In 2018, former Bank of Uganda Governor Emmanuel Mutebile warned that the growth of mobile money would “diminish the incentives for the public to hold demand deposits in banks, which in turn threatens to erode the banks’ primary source of low cost funds.”

However, as Mutebile warned in 2020, dividends of digital transformation in the financial sector are not shared equitably. “It may polarise the market by excluding those segments with low levels of digital and financial literacy,” he said at a conference of Uganda Bankers Association.

More than 10 million Ugandans have basic mobile phones that cannot connect to the internet, according to data from Uganda Communications Commission, the telecom sector regulator.

Targeting a Kampalan middle class

Tim Jamieson, the Vice President for Payments and On-demand services at SafeBoda, tells The Africa Report that they are not going to build an agent network in villages to compete with telecom companies. Instead, they will focus on winning customers in Kampala.

“We occupy a different space. Our target is smartphone-using Kampalans, typically middle class that love tech interaction with our drivers,” he says.

If fin-techs want to venture into large scale lending, there is no regulatory framework now.

Though SafeBoda is veering to financial services, it’s famous for its ride hailing app that connects riders and passengers. The app has a million downloads on Google play store and this type of customer base is what the company hopes to leverage to grow its mobile money business, Jamieson says.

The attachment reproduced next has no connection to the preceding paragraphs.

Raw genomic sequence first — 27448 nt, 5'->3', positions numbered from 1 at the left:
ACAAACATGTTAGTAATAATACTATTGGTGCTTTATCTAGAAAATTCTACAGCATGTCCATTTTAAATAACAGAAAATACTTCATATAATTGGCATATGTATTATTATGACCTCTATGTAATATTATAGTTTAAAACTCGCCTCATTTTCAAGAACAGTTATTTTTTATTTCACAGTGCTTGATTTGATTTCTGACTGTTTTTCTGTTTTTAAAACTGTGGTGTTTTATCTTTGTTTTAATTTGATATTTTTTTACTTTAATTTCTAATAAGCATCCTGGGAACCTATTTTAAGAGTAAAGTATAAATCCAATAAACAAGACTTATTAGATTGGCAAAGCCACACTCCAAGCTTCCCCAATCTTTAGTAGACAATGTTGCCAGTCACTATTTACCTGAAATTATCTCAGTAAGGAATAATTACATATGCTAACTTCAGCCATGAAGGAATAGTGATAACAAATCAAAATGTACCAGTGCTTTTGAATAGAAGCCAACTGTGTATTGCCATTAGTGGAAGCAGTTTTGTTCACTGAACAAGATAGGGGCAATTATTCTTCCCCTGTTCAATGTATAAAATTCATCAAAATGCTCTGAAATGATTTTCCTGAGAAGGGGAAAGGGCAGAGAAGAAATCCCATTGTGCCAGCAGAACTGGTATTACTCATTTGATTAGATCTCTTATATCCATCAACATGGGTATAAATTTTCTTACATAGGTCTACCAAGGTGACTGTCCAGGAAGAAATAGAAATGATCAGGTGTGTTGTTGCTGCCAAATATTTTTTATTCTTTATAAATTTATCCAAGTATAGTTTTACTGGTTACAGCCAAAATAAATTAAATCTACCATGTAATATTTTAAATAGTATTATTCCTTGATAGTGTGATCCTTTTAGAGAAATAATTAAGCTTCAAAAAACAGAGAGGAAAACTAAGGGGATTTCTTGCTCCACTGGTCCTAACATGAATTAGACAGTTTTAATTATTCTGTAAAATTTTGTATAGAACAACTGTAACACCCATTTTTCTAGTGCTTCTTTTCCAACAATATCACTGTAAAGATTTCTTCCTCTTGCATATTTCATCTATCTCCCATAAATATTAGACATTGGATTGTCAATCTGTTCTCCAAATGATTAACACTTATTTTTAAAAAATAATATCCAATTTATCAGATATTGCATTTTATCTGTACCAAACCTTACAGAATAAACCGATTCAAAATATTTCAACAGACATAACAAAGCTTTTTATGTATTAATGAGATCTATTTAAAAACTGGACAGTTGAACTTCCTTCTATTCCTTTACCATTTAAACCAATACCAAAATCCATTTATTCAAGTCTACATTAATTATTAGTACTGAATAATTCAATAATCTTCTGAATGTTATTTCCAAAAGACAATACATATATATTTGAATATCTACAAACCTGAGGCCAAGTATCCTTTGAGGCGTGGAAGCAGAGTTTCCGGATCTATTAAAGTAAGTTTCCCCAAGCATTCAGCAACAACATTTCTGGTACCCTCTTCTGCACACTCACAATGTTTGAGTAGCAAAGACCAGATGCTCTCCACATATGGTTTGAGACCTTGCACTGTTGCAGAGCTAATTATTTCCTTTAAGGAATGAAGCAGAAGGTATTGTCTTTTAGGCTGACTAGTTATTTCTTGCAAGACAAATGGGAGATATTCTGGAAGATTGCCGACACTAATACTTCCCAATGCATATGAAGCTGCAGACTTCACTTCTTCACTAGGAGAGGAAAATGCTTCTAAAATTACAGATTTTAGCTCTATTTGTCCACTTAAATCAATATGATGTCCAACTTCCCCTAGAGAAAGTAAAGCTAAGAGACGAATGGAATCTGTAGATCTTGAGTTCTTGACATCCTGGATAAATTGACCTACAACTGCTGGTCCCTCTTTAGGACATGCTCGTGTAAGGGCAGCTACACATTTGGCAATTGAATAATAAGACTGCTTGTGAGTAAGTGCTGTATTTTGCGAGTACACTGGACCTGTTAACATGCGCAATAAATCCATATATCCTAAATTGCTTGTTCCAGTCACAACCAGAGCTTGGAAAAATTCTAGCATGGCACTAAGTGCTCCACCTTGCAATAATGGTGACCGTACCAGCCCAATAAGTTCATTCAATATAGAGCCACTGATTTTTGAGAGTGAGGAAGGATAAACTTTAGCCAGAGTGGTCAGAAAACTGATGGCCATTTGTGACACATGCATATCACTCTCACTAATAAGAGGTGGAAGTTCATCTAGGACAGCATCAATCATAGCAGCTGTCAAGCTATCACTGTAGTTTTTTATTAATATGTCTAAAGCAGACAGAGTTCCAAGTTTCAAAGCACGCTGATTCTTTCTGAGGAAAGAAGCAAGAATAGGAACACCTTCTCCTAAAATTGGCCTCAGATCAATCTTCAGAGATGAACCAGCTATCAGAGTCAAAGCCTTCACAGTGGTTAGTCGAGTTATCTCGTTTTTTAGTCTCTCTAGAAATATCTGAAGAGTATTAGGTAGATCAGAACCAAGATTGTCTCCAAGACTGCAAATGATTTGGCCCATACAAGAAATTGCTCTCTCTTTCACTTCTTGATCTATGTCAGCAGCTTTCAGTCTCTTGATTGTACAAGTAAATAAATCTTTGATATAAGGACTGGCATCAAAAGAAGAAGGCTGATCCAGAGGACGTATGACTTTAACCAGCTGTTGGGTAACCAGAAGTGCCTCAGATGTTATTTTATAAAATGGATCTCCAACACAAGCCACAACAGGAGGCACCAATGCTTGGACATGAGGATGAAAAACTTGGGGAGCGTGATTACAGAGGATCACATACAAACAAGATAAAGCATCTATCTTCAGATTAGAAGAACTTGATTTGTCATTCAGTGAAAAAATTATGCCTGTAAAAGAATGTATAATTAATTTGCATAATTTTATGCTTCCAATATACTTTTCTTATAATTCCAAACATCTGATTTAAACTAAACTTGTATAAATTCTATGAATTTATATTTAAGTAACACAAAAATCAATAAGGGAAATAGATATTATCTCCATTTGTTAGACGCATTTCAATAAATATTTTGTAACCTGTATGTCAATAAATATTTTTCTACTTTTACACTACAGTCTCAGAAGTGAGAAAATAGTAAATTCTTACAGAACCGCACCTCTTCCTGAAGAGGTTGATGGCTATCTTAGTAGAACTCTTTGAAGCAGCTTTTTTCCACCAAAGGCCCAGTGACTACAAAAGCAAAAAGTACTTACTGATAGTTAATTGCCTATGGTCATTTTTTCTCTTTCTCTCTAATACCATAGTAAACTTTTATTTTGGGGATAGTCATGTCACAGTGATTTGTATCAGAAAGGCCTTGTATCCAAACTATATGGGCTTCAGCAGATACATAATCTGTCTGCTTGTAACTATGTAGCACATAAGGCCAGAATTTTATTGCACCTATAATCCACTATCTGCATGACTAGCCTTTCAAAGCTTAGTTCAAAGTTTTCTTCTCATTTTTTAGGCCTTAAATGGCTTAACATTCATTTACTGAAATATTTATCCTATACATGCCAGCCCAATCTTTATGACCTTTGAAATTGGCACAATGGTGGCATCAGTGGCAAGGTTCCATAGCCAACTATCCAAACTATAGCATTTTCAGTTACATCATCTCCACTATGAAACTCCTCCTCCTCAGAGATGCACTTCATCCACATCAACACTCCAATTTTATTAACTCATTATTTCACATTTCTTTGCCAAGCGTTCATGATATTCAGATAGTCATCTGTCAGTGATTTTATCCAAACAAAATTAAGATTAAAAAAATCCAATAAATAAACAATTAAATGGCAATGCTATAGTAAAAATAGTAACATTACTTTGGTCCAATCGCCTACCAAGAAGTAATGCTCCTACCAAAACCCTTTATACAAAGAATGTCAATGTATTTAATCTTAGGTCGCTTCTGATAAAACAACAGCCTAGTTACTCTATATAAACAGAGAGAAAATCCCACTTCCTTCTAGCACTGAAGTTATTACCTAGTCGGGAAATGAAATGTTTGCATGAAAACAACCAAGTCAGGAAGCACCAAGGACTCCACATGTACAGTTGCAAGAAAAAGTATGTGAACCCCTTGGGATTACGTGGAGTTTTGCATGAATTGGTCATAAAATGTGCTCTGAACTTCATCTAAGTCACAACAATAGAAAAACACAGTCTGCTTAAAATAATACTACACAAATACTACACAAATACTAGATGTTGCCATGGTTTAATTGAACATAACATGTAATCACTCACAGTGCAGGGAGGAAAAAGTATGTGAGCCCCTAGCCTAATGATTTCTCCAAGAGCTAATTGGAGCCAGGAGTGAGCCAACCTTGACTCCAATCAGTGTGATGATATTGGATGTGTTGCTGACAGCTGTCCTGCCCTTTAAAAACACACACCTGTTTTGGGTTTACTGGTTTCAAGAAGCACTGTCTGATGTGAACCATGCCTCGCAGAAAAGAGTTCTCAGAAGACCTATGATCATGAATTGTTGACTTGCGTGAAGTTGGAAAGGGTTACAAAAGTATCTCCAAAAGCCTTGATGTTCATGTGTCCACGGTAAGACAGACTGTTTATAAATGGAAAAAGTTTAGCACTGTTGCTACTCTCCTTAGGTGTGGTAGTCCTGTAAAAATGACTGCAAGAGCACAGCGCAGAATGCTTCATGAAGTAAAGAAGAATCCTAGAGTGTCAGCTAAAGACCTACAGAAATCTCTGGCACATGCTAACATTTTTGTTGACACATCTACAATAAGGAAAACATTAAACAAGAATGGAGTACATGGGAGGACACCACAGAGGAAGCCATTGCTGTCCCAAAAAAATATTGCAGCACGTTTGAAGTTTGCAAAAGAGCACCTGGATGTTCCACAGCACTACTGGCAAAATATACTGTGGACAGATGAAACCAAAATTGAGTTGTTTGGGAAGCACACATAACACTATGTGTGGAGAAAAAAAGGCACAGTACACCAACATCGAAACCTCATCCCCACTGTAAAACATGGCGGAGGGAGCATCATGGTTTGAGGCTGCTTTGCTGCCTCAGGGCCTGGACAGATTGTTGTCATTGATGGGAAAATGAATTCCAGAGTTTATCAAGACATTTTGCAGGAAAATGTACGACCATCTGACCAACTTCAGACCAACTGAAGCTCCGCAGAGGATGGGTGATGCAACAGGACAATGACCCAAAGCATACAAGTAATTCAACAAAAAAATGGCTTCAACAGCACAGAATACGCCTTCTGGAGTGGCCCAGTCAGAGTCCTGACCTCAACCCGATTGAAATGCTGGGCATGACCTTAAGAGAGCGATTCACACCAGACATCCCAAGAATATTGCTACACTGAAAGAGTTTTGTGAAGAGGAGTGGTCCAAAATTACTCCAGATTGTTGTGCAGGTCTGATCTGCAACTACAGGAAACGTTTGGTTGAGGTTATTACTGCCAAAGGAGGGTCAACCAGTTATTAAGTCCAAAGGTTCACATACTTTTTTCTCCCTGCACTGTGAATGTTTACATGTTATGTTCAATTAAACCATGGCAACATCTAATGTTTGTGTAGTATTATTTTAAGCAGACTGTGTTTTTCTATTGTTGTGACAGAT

‘Corroborate relationship’

SafeBoda had thought of building a relationship with telecommunication companies. For instance, its riders and passengers constantly move money from telecom companies’ accounts to the wallet on the app.

From the wallet, riders and passengers buy airtime as well as data and they can buy products or pay for cashless rides. Jamieson says SafeBoda approached telecom companies with a request for the company and its riders to move money from their telecom companies’ accounts to app wallet at no cost, but only Airtel Uganda agreed to the request.

Jamieson says because telecom companies impose high and prohibitive charges, “we end up having to compete as opposed to occupying our own niches.”

To incentivise people to use its wallet, SafeBoda gives a 10% annual interest to those who save money on its app. Jamieson adds that they plan to launch several other segregated saving schemes where its app users can lock money into a certain account for a period of time for future purposes, such as school fees, weddings, among others.

The company is also planning to start loan schemes, which means that SafeBoda will not only be competing with telecom companies, but also banks that have traditionally been offering these services.


Tonny Odokonyero, a researcher at Economic Policy Research Centre, a think tank at Makerere University, tells The Africa Report that fin-techs are restrained by a lack of laws and regulations. “If fin-techs want to venture into large scale lending, there is no regulatory framework now,” he says. However, Bank of Uganda is working on the requisite laws.